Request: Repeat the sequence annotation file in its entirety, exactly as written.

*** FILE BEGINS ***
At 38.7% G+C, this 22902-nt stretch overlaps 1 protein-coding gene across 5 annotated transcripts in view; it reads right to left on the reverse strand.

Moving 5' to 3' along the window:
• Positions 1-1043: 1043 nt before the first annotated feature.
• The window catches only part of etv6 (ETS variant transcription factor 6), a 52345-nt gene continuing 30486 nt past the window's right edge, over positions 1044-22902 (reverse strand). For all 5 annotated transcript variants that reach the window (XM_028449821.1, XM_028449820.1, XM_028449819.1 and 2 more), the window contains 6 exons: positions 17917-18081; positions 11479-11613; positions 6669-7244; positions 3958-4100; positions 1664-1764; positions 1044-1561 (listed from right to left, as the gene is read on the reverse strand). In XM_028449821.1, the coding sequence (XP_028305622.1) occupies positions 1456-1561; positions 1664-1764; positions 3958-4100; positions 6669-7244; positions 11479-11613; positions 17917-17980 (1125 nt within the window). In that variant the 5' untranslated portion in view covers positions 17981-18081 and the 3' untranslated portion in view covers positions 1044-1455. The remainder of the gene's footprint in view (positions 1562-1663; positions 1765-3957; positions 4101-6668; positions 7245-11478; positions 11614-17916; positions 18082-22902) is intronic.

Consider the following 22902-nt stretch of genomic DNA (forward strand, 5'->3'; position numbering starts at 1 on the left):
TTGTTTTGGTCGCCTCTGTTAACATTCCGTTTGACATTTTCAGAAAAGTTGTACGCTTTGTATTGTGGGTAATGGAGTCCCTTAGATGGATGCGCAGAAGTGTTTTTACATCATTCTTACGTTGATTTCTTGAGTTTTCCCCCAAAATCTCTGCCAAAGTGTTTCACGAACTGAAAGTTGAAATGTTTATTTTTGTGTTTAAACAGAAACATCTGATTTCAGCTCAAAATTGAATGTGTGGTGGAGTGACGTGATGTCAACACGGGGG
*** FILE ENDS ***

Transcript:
At 38.7% G+C, this 22902-nt stretch overlaps 1 protein-coding gene across 5 annotated transcripts in view; it reads right to left on the reverse strand.

Moving 5' to 3' along the window:
• Positions 1-1043: 1043 nt before the first annotated feature.
• The window catches only part of etv6 (ETS variant transcription factor 6), a 52345-nt gene continuing 30486 nt past the window's right edge, over positions 1044-22902 (reverse strand). For all 5 annotated transcript variants that reach the window (XM_028449821.1, XM_028449820.1, XM_028449819.1 and 2 more), the window contains 6 exons: positions 17917-18081; positions 11479-11613; positions 6669-7244; positions 3958-4100; positions 1664-1764; positions 1044-1561 (listed from right to left, as the gene is read on the reverse strand). In XM_028449821.1, the coding sequence (XP_028305622.1) occupies positions 1456-1561; positions 1664-1764; positions 3958-4100; positions 6669-7244; positions 11479-11613; positions 17917-17980 (1125 nt within the window). In that variant the 5' untranslated portion in view covers positions 17981-18081 and the 3' untranslated portion in view covers positions 1044-1455. The remainder of the gene's footprint in view (positions 1562-1663; positions 1765-3957; positions 4101-6668; positions 7245-11478; positions 11614-17916; positions 18082-22902) is intronic.

Consider the following 22902-nt stretch of genomic DNA (forward strand, 5'->3'; position numbering starts at 1 on the left):
TTGTTTTGGTCGCCTCTGTTAACATTCCGTTTGACATTTTCAGAAAAGTTGTACGCTTTGTATTGTGGGTAATGGAGTCCCTTAGATGGATGCGCAGAAGTGTTTTTACATCATTCTTACGTTGATTTCTTGAGTTTTCCCCCAAAATCTCTGCCAAAGTGTTTCACGAACTGAAAGTTGAAATGTTTATTTTTGTGTTTAAACAGAAACATCTGATTTCAGCTCAAAATTGAATGTGTGGTGGAGTGACGTGATGTCAACACGGGGG